You earmarked €3.8 million of free childcare to try to encourage more female participation. Was that successful?
The take-up was more than double our estimate. The more successful, the higher the cost for the government, but it is an investment. This is where economic growth is coming from: jobs which generate more revenue, better national insurance contributions. And there are benefits from the family if its members are working: there is pride and psychological satisfaction. I think it was money well invested.
Air Malta privatisation is not on our radar screen at the moment
Is it women who were already working and paying for private childcare who obviously preferred to get the service free – or did you actually entice women to return to work?
There was excess capacity which was taken up – these were new people going into the workforce.
Capital expenditure was supposed to increase by €59 million, part of which was to be spent on the Kappara flyover and breakwaters in Delimara and St Paul’s Bay. What happened?
You are talking to the minister of finance. We allocate the money because we believe in it but then it is not within my remit.
Last August, during an interview, you said there was to be “no more selling of the family silver”. But now it looks like Air Malta might need a strategic partner if it is to survive. Are you going to privatise?
We have to hope and pray that the restructuring succeeds. I know how the Commission works and this is the last chance to get it right. Obviously there are problems, in the sense of the Libya crisis where it lost money, but we rely on the management to deliver. We are not saying that we have given up on Air Malta.
But will you or won’t you consider privatisation?
This is not on our radar screen at the moment.
Joseph Muscat said that COLA of 58 cents is not enough. Has this become an annual bonus instead of a social mechanism?
COLA works well when you have inflation of about two per cent, in other words, normal times. But it does not work well in extremities. When there is high inflation and COLA is high, it hurts competitiveness – and that is when there are calls for productivity to be factored in.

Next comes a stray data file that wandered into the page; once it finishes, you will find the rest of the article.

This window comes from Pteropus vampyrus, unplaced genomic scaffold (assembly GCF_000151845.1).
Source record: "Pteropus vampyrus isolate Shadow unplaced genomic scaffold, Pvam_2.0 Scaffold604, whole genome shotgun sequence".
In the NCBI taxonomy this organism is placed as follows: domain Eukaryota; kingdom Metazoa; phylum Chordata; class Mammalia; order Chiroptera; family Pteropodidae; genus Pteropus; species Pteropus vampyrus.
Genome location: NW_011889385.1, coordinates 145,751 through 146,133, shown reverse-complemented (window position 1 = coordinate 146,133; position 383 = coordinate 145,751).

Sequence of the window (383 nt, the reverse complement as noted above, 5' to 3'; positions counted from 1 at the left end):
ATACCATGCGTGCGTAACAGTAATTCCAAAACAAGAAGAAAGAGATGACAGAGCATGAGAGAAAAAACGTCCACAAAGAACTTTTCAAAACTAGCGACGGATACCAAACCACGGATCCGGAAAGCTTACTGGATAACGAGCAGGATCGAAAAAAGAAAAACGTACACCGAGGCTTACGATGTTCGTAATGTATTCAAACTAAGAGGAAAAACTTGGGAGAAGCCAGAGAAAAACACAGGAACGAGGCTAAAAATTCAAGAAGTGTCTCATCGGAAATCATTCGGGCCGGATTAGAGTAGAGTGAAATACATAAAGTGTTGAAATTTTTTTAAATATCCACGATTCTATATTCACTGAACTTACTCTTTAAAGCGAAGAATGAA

But the unions are upset when inflation is low. This year’s experience has opened the eyes of both the unions and the employers to the possibility of renegotiating. If they want to, the unions can remove those extremities and make up for it at the top end and the low end. It is not for me to get involved. Those who would have been hurt by high inflation have gained not only 58c but €300 or €400 worth from the inflation that we did not have.
But Joseph Muscat said that this was not enough…
We will have measures to address that issue.
Which are what? Will you give more than 58c to certain categories of society?
We are talking about people on benefits, pensions, students and minimum wage earners.Inflation will not compensate them for the fact that the economy is growing. And there is also the productivity part – which the government will address and compensate.
What about Budget 2015? Why raise indirect taxation?
We are the member state with the lowest tax on labour and that is to our benefit. We are guarding that really well.
At the moment the ratio of income tax, indirect tax and national insurance is 2:2:1. Income tax is galloping further than indirect tax so we want to tweak to ensure that the balance is kept.
Income tax rates were reduced over the past years. How is revenue ‘galloping ahead’?
Income tax has the tendency to increase more than the income earned. An excise tax – say on cigarettes or alcohol – works differently (in economic terms) because it is a fixed amount. Even if the cost of cigarettes or alcohol goes up, excise remains the same. In the UK, excise tax goes up automatically by the consumer price index plus two per cent. We do not do that here. We believe the revenue is coming from the growth of the economy and we do not need to increase rates.